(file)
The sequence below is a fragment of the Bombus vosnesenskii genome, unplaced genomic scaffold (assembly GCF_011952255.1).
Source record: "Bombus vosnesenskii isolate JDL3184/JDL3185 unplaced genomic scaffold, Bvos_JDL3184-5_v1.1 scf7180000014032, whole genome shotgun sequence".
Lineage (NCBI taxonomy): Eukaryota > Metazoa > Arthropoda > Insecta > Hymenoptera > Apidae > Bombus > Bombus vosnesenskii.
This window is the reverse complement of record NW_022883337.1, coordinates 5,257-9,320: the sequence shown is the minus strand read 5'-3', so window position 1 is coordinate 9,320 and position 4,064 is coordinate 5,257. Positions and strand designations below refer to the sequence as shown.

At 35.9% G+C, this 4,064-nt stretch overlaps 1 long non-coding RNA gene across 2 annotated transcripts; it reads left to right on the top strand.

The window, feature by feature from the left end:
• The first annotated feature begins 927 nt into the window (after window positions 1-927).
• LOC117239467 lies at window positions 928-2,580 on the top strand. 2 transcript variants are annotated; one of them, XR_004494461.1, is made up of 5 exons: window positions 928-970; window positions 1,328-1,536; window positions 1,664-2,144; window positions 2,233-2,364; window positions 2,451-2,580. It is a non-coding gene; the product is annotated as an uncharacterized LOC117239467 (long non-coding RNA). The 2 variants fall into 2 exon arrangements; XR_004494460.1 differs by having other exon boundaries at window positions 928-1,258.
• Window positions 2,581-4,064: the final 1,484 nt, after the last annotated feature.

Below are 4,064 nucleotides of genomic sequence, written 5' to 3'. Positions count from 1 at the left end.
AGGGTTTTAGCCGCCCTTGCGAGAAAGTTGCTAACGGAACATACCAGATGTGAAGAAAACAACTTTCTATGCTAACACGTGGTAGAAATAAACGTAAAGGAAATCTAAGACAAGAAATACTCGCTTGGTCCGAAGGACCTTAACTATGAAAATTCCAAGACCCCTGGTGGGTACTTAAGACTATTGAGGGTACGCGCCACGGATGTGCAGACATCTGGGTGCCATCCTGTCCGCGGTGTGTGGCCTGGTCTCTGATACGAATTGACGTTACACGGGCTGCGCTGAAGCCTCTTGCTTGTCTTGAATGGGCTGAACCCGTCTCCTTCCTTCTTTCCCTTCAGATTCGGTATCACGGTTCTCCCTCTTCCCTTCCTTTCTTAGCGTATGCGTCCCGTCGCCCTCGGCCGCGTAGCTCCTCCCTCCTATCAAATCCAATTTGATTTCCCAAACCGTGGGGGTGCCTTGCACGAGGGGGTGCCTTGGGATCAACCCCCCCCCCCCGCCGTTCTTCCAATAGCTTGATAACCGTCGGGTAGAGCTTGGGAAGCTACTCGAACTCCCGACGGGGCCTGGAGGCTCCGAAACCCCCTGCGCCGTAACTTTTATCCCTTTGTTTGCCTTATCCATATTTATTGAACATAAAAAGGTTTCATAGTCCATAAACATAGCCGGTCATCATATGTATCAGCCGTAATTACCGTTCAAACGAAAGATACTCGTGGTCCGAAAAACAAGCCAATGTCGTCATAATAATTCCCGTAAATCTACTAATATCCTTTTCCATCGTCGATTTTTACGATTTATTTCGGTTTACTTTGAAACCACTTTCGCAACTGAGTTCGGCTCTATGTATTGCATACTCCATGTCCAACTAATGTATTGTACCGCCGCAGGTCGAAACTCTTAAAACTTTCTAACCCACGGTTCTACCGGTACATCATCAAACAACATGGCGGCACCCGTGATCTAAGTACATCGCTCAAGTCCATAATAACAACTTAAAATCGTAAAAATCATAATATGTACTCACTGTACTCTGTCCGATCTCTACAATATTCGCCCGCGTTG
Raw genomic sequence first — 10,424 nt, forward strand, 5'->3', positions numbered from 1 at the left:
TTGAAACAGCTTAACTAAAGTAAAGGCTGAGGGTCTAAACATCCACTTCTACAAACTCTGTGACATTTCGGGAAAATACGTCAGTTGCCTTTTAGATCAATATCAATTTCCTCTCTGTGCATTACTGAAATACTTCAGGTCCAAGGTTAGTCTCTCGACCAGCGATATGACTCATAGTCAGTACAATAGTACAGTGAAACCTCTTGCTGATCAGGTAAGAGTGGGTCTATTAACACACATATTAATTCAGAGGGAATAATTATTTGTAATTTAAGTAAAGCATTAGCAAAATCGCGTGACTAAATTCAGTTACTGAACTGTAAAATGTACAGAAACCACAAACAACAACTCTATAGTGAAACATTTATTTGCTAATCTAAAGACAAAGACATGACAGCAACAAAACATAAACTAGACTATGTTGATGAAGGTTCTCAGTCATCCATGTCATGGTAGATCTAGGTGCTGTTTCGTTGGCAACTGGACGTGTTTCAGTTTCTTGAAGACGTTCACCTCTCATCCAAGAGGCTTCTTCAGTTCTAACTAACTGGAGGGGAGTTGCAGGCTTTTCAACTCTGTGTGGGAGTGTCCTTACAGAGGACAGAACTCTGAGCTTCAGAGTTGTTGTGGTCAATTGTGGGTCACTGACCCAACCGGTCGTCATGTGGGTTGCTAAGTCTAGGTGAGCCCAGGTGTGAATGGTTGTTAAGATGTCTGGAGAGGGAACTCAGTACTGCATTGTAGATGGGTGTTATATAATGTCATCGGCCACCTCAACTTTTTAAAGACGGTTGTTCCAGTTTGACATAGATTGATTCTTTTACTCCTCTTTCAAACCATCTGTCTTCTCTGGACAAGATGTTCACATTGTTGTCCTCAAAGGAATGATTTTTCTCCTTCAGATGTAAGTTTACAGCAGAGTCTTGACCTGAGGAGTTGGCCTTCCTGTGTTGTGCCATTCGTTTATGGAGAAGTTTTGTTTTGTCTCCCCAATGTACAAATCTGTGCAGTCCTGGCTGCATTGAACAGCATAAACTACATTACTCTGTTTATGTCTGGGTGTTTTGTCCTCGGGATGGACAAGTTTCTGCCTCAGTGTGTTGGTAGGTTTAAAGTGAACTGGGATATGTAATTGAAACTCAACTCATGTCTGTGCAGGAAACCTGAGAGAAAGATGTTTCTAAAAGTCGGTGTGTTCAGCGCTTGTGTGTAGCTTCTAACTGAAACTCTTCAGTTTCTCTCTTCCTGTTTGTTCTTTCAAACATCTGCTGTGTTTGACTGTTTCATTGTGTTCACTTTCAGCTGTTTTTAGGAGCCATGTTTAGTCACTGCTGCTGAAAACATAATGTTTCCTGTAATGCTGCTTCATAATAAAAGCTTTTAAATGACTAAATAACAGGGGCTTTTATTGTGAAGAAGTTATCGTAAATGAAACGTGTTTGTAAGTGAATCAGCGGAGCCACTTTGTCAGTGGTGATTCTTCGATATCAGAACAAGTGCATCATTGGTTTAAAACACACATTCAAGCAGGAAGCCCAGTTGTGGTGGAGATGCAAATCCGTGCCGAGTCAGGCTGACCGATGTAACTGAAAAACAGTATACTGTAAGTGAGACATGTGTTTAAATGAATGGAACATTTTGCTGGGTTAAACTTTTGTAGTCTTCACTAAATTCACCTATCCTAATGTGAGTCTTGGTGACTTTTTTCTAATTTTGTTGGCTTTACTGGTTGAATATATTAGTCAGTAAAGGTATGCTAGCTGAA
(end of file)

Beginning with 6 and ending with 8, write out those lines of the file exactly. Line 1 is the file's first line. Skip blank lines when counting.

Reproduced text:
The window, feature by feature from the left end:
• The first annotated feature begins 927 nt into the window (after window positions 1-927).
• LOC117239467 lies at window positions 928-2,580 on the top strand. 2 transcript variants are annotated; one of them, XR_004494461.1, is made up of 5 exons: window positions 928-970; window positions 1,328-1,536; window positions 1,664-2,144; window positions 2,233-2,364; window positions 2,451-2,580. It is a non-coding gene; the product is annotated as an uncharacterized LOC117239467 (long non-coding RNA). The 2 variants fall into 2 exon arrangements; XR_004494460.1 differs by having other exon boundaries at window positions 928-1,258.